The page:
A Gartner analyst predicts that technologies such as the multi-touch capabilities of Apple's iPhone are the beginning of the end for the ubiquitous mouse.
The days of the ubiquitous mouse may be coming to an end.
Those were the thoughts of Steve Prentice, a Gartner analyst, as he walked the floor of the 2008 CES show earlier this year and saw a host of ways, from facial recognition technology to the multitouch capabilities of Apple's iPhone,
to replace the mouse as one of the main ways people interact with the computer.
Prentice collected his ideas in a new paper - "Gestural Computing: The End of the Mouse" - and he told eWEEK that while the mouse is likely to stick around for some time, the alternatives to this device are hard to ignore. In the next two to four years, Prentice believes the switch from mouse to an alternative paradigm will be well underway.
"You put that all together and it becomes fairly clear to me we are seeing a significant move away from the idea of the one- or two-button mouse," Prentice said in an interview.
While there is no one particular piece of technology that is driving this trend, Prentice said it's a combination of different capabilities that companies are adding to their products that is moving the computing away from the mouse and toward something new. The examples range from the facial recognition features Lenovo added to its consumer line of PCs
, to cameras that interact and respond to gestures, to the iPhone and the touch capabilities of Microsoft's upcoming Windows 7.
"I think what is particularly significant is not so much the touch pads we have seen on notebooks for many years now, but the newly arrived multi-touch pads that [Apple products] now use, and we have found the ability to use multiple fingers which vastly increases the range of abilities and potential of those sorts of devices," Prentice said.
The gaming and home entertainment industries are also pushing away from the mouse.
In his report, Prentice pointed specifically to Emotiv Systems,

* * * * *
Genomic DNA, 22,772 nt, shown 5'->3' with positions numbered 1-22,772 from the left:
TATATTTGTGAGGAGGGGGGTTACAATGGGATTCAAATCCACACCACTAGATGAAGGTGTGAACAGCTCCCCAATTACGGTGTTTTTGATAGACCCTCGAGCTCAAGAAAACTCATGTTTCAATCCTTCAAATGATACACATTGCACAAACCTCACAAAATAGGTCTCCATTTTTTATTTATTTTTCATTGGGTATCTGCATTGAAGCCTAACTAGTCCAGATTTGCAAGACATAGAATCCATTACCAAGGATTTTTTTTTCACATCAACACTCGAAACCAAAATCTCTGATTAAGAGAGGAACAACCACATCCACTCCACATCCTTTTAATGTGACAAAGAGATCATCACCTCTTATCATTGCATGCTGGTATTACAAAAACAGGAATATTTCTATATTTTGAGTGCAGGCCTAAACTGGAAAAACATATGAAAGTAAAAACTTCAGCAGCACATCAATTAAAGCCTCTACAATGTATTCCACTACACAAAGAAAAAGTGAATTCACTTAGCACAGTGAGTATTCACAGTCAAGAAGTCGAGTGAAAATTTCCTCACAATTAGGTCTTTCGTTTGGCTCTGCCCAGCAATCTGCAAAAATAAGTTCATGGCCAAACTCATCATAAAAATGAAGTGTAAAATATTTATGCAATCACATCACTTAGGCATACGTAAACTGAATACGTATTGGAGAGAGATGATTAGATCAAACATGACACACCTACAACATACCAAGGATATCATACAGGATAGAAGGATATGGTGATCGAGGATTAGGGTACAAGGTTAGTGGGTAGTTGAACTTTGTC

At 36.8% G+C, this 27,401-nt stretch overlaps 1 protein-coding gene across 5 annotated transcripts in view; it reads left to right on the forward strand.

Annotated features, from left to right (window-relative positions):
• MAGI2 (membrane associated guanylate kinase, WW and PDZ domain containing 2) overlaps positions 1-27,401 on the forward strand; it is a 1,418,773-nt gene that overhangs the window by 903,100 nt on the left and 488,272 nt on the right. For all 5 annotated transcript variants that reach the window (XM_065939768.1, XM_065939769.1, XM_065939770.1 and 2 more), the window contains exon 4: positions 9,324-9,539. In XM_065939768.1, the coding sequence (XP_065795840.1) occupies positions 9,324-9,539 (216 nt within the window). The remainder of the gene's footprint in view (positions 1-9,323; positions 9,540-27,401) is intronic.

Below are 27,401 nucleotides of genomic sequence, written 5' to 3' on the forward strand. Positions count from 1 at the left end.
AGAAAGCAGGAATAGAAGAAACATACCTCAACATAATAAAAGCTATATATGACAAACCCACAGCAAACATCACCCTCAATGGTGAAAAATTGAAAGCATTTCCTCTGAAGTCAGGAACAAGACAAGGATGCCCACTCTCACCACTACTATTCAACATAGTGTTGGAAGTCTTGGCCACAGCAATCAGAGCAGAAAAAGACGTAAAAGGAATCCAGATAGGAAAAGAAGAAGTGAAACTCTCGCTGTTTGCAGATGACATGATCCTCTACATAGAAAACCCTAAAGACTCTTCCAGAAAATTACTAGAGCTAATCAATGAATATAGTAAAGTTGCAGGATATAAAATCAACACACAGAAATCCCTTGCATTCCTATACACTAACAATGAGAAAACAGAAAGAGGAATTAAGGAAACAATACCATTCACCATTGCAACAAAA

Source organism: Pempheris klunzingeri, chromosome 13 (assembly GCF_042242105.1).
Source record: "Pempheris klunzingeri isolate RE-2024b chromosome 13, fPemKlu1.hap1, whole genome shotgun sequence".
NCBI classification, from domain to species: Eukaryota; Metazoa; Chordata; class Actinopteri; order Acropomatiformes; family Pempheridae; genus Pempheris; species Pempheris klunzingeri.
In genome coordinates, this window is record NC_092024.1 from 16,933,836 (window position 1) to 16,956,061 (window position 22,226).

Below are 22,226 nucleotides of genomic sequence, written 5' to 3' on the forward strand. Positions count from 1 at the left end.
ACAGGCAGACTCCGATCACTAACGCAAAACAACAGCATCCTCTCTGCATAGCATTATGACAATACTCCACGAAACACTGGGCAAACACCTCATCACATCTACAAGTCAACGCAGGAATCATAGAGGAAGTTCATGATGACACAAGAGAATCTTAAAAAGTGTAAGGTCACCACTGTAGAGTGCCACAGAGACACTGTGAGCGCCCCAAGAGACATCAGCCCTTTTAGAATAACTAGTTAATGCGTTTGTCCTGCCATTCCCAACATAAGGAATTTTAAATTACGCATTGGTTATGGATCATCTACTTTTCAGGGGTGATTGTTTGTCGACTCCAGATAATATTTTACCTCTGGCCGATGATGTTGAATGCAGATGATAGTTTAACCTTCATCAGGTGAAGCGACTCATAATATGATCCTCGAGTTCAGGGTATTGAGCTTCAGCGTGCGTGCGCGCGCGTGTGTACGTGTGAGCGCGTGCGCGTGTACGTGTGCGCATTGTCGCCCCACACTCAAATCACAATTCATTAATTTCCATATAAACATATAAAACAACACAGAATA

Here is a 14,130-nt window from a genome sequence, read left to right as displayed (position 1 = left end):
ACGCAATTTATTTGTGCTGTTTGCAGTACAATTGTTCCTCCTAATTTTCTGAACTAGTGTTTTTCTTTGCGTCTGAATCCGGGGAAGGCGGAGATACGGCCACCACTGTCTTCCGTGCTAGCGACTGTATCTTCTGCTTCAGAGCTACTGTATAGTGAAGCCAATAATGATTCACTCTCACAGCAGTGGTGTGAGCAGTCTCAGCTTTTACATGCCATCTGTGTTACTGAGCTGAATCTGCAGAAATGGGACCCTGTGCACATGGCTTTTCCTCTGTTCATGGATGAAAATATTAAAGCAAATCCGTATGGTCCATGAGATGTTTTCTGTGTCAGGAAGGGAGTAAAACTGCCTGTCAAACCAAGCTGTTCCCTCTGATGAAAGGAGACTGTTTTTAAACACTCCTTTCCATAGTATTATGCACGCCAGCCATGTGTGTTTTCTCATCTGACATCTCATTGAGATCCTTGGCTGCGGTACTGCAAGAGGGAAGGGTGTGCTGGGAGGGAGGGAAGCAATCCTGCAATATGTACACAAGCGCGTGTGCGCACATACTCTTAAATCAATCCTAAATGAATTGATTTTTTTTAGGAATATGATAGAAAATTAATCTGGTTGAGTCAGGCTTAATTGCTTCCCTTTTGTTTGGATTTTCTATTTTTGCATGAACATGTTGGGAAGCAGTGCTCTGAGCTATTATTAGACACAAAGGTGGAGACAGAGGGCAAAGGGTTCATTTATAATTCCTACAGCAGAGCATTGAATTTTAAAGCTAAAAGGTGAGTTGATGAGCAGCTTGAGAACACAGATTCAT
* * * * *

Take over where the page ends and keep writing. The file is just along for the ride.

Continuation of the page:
which is developing an interface that uses electroencephalography - a way of measuring the electrical activity of the brain - technology to control gaming console. What is even more important, said Prentice, is that the company is looking to sell this for about $300.
"Here you have taken something that is very geeky and almost medical in nature and have brought it into the living room at a price point of $300 and have turned it into a -I want that, too,' device," he said.
The move to replace the mouse, which has been an integral part of computing since it was first commercially introduced in the early 1980s, also shows the ability of the consumer market, especially gaming and home entertainment, to eventually change the way enterprises think about computing.
While the mouse, as well as the keyboard, will still be used for tasks such as data entry, Prentice said that highly specialized tasks that involve graphics will likely make the switch first with the rest of the business to follow after that initial change over.
Roger Kay, an analyst with Endpoint Technologies Associates, also has a skeptical view of the future of the mouse, but believes that switching the minds of users, whether the average consumer or enterprise employee, is not as easy as just presenting some new technologies.
For instance, while some might be interested in multitouch, there are seemingly small issues, such as smudges and dirt on the screen, which could turn others off to the technology.
"I think that natural human interaction is the way to go and some people will embrace it and move toward smaller and smaller devices," Kay said. "On the other hand, some people don't really have the need for it and then we go back to more traditional ways of thinking about input and output."
One area where Kay does think there is room for mutlitouch and other mouse alternatives is the new area of MIDs, or mobile Internet devices,
which allow for a good deal of mobility and less reliance on traditional keyboard planes and the mouse.
The mobile phone market is also having a tremendous influence on the PC. There are about three billion mobile phones in use around the globe compared to one billion PCs, and Prentice points to the iPhone and its multitouch capabilities that have been embraced by a small but influential group of users who will likely herald new trends in the market.
Although the days of the mouse may be numbered, Prentice's paper finds that the keyboard will likely remain. For example, while tablets are well suited for certain highly specialized applications, software that recognizes hand writing is not as widespread and is still in the early stages of development. The same goes for voice recognition software, although Microsoft has made strides with products such as Sync.